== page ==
By: Zea Kwon-Page
There is a stereotype that horse girls are crazy. And I supposed, as a horse owner, there is a little bit of truth to it. I do not think that it is helpful or productive to term things “crazy,” since it just adds stigma to mental health issues, but it is very true for me, and many of my horse-owner friends, that we make a lot of sacrifices for our four-legged babies that the average human would probably find incomprehensible. It was only natural then, that when my mare, Casey, started having mysterious lameness issues, I sought out every possible solution to help her feel better.
The Woes of a Failed Racehorse
Casey is an OTTB. For those who are not in the horse world, that means she is an “off-the-track-Thoroughbred,” aka a failed racehorse. I don’t really know why or how she failed on the racetrack, but I know that after she bounced around from reseller to reseller, before eventually ending up at my former trainer’s barn. As you can imagine, being a racehorse can be really hard on the horse’s body, but it also really messes with their mind, since they are not always treated like living, feeling creatures on the track. While my former trainer tried to work with her, there were still a lot of issues that ultimately led to Casey being turned out in a big pasture for several years.
When I started looking to buy a horse, my former trainer suggested that instead I should try working with Casey, which ultimately led to me falling in deep love with her and begging to buy her. It didn’t take long though for her history to catch up with her. Shortly after buying her, she had a suspensory ligament tear in her hind leg that required months and months of physical therapy to recover from. When we finally got the all-clear from the vet, we then had a mysterious lameness that couldn’t be definitively pinpointed. “Lameness” means when a horse is not moving correctly, almost always due to pain somewhere. Finding the source of this pain proved to be a big challenge.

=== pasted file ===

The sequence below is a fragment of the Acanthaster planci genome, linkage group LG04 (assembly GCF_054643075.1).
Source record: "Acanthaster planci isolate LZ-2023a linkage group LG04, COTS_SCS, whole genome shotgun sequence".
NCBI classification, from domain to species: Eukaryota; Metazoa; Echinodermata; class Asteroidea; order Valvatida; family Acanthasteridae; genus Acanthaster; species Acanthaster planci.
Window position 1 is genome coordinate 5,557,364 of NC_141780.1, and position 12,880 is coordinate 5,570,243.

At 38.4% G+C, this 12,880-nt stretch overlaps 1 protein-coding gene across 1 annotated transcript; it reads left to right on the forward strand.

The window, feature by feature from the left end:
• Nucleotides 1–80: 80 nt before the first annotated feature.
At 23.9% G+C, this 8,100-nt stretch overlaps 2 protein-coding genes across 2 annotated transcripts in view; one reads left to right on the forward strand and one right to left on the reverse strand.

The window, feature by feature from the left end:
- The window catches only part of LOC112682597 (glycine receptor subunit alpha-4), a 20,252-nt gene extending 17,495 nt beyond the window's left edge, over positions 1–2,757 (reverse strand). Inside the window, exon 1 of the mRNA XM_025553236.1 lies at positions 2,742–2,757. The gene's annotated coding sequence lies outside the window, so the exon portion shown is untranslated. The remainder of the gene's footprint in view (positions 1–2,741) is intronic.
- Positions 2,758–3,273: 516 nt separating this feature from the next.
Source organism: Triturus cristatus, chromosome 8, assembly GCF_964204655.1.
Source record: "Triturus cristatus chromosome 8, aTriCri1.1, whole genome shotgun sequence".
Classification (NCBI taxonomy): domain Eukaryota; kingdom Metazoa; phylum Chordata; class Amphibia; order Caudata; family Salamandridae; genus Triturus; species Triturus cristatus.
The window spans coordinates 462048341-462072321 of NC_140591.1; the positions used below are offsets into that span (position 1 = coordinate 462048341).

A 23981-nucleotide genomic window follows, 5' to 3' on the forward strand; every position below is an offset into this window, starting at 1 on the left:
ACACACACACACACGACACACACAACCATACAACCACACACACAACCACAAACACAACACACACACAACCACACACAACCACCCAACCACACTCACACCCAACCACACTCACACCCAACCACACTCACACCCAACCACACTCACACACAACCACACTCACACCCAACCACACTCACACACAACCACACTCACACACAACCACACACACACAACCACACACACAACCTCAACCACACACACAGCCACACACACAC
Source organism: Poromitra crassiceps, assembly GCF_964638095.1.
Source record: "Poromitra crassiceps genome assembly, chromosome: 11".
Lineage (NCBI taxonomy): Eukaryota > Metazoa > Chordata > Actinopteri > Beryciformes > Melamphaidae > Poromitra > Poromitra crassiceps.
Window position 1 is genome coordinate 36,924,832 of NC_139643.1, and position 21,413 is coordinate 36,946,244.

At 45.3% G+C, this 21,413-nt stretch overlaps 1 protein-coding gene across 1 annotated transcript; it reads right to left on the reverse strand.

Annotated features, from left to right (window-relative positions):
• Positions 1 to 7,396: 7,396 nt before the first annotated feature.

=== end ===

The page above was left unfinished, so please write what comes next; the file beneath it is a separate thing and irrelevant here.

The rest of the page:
And this is where the “horse crazy” term comes into play. I had my highly qualified vet take more than one look at her and we x-rayed various parts of her body. I gave her pain killers, anti-inflammatory drugs, hock injections, and expensive supplements to no avail. Left with no answers, I then turned to more holistic methods. I had an osteopath come out to work on Casey - Casey met her with an attempted kick… I had a massage therapist come out - Casey absolutely LOVED it! Massage did make her feel better, but the positive effects seemed to wear off after about a week. With no answers to show for all the attempts at care, I finally decided to try equine chiropractic care and I'm so glad I did.
Equine Chiropractic Care
I was initially very skeptical about chiropractic care. Without fully understanding it, I feared that Casey could get hurt in some way, but at this point I was desperate for any solution. I just wanted her to feel better and be happy, and so was willing to stretch my comfort zone so Casey could return to hers. I went with a very well-referred equine chiropractor (who asked to not be named). This chiropractor has been working on horses for many years and is extremely knowledgeable. When Casey had her first appointment, I was very nervous, which I think the chiropractor could sense. They started out by asking me about Casey and what the issue seemed to be. They then ran their hand across her body, shockingly lightly, to see where she was responsive. It was magical to watch, the chiropractor was literally barely touching her, but Casey was communicating with them through her eyes, facial expressions, and body movements.